“Though my father wasn’t an atheist, I am,” he said on Freethought Radio (June 20, 2009). “I understand why people do believe [in God] and frankly, I’m a little puzzled, though a little pleased, that there is a radio program like yours that talks about it, because as an atheist, at least my kind of it, I don’t need any persuasion. I’ve been persuaded for a great number of years now, by the wars, the calamities, the religious antagonism among people and their stupid rules.”

    PHOTO: Strouse in 2013; GustavM photo under GNU 1.2.

    “My sister died in ’41 of breast cancer, and I remember a rabbi saying that ‘God in his infinite wisdom has chosen to take this young girl.’ That was a point in my life that I said there couldn’t be any God.”

    —Strouse on Freethought Radio (June 20, 2009)
    Compiled by Dan Barker

    Richard Strauss

    Richard Strauss

    On this date in 1864, composer Richard Strauss was born in Germany. Strauss began piano lessons at age 3 and composition by 7. He studied music and philosophy for two terms at Munich University and launched into a career as a conductor. His teenage composition was influenced by the work of Robert Schumann. His piano quartet of 1884 was completed following a consultation with Johannes Brahms, but the adult Strauss was influenced by Franz Liszt and Richard Wagner.

    He excelled in the tone poem (including “Also Sprach Zarathustra,” setting to music Nietszche‘s and his own views), and opera. His opera “Salome” (1905), based on the play by Oscar Wilde, was a sensation not just because of the “blasphemous” subject matter but because it was a musical stretch. Another Strauss opera was “Electra” (1909). His compositions include the tone poem “Till Eulenspiegel’s Merry Pranks,” later performed as a ballet with choreography by Nijinsky. He wrote his first songs as a wedding present for his wife, Pauline von Ahna, whom he married in 1894.

    Strauss composed the Olympic hymn for the 1936 games in Berlin. He was briefly appointed head of state music (without his consultation) by the Third Reich. He was barred from working with his librettist, Stefan Zweig, who was Jewish, and it is believed he maintained silence about the Nazis in part because his grandchildren were part Jewish. He received warnings about his private letters, which were screened by authorities. Strauss spent much of the war in Vienna, moving to Switzerland at the war’s conclusion. He conducted for the final time when he turned 85. D. 1949.

    “When during my stay in Egypt I became familiar with the works of Nietzsche, whose polemic against Christianity was particularly to my liking, the antipathy which I had always felt against a religion which relieves the faithful of responsibility for their actions (by means of confession) was confirmed and strengthened.”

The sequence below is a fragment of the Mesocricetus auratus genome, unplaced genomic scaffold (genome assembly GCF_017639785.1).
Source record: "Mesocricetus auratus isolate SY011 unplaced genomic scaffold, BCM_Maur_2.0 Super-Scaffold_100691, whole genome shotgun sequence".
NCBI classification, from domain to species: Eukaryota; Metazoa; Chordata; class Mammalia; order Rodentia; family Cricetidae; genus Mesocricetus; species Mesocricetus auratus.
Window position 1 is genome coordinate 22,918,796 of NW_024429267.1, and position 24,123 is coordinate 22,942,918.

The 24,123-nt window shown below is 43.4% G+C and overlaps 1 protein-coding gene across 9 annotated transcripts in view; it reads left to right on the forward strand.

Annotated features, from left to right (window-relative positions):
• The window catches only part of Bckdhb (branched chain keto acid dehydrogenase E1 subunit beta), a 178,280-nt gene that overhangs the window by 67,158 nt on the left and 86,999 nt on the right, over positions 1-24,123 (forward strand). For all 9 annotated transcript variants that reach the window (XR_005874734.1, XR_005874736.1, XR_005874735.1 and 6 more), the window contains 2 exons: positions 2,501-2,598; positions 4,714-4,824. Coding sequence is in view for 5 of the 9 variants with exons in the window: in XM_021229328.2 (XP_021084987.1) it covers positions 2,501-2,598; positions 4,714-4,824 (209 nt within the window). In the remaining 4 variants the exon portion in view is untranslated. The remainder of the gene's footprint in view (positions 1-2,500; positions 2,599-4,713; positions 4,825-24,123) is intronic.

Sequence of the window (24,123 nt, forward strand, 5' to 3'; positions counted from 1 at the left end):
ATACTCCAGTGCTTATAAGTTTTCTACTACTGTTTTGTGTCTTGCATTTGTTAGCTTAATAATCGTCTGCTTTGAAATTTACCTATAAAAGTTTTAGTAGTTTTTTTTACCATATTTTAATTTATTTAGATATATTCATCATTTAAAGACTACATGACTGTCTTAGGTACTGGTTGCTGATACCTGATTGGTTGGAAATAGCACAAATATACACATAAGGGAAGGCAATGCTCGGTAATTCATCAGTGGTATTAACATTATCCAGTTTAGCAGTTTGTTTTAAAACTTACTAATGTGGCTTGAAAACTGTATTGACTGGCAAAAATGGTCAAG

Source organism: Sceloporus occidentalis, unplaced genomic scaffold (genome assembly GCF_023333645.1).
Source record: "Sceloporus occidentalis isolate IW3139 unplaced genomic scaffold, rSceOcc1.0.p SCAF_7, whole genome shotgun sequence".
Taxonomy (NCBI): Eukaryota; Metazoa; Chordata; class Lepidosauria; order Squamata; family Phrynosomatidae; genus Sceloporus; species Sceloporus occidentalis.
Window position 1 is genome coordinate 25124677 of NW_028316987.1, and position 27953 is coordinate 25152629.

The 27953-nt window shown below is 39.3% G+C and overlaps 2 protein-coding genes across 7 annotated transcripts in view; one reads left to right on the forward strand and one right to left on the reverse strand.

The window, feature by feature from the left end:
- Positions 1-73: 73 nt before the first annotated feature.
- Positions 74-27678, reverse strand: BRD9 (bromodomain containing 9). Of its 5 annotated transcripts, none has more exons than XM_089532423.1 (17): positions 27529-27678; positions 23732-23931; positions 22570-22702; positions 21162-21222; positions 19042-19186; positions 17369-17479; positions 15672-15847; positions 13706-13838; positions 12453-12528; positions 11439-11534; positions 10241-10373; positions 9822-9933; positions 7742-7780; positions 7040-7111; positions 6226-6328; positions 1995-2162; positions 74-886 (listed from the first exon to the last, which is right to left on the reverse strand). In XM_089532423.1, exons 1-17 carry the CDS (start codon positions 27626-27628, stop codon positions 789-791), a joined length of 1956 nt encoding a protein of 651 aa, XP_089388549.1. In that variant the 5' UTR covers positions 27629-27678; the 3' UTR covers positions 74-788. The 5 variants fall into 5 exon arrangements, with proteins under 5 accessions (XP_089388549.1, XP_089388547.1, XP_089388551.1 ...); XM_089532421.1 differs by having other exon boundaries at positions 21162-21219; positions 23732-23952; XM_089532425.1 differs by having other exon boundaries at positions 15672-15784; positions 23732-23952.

—Strauss, quoted in "Recollections and Reflections" (ed. Willy Schuh, 1949)

    Jean-Jacques Rousseau

    Jean-Jacques Rousseau

    On this date in 1712, Jean-Jacques Rousseau was born in Geneva, Switzerland, of French Huguenot parents. His mother died giving birth to him. As a young lad he was apprenticed to an engraver but ran away at age 16 and went into domestic service. His Catholic employer, Mme. De Warens, took him as her lover and allowed him to study literature and philosophy.

    In 1741 he moved to Paris and met freethinkers Diderot and D’Holbach, and was asked to write about music for the Dictionnaire Encyclopedique. Rousseau is known for promulgating the idea of the “noble savage” living in a “state of nature,” but intellectual historian Arthur Lovejoy wrote that that misrepresents Rosseau’s thinking.

    While living with wealthy patrons, Rousseau worked for eight years writing the novel Julie, ou la nouvelle New Heloise (1760), The Social Contract (1762) and Emile (1762), a treatise on education. The Social Contract introduced the motto “Liberte, egalite, fraternite.” As a Deist with kind words for the gospels, Rousseau was less radical about religion than his friends, perhaps more interested in pursuing his romantic vision of human nature: “Man is born free; and everywhere he is in chains.” He believed in a “religion of man.”

    Despite Emile’s sympathetic words for the rights of children, Rousseau gave the five illegitimate children he fathered with a hotel maid to foundling homes. His Letters Written to Montaigne (1762) promoted freedom from the church. His arrest was ordered in Paris after publication of Emile and he fled to Switzerland, where officials, in addition to condemning Emile, also condemned The Social Contract and expelled him. Rousseau took refuge in Neuchatel under the King of Prussia but was eventually driven out for his “irreligion.”

    He wrote Confessions in England and resettled in Paris in 1770. Freethought biographer Joseph McCabe wrote, “His character was far inferior to that of the ‘irreligious’ Deists of Paris. He was, in fact, the most religious and least virtuous of ‘the philosophers’; far inferior in nobility of character to the Agnostics Diderot and D’Alembert, and more faulty than Voltaire. We must, however, not forget his unhappy circumstances and temperament. He rendered monumental service to his fellows.” (A Biographical Dictionary of Modern Rationalists.) (D. 1778)

    PHOTO: Portrait of Rosseau by Maurice Quentin de La Tour, 1753.

    “Whoever dares to say: ‘Outside the Church is no salvation,’ ought to be driven from the State.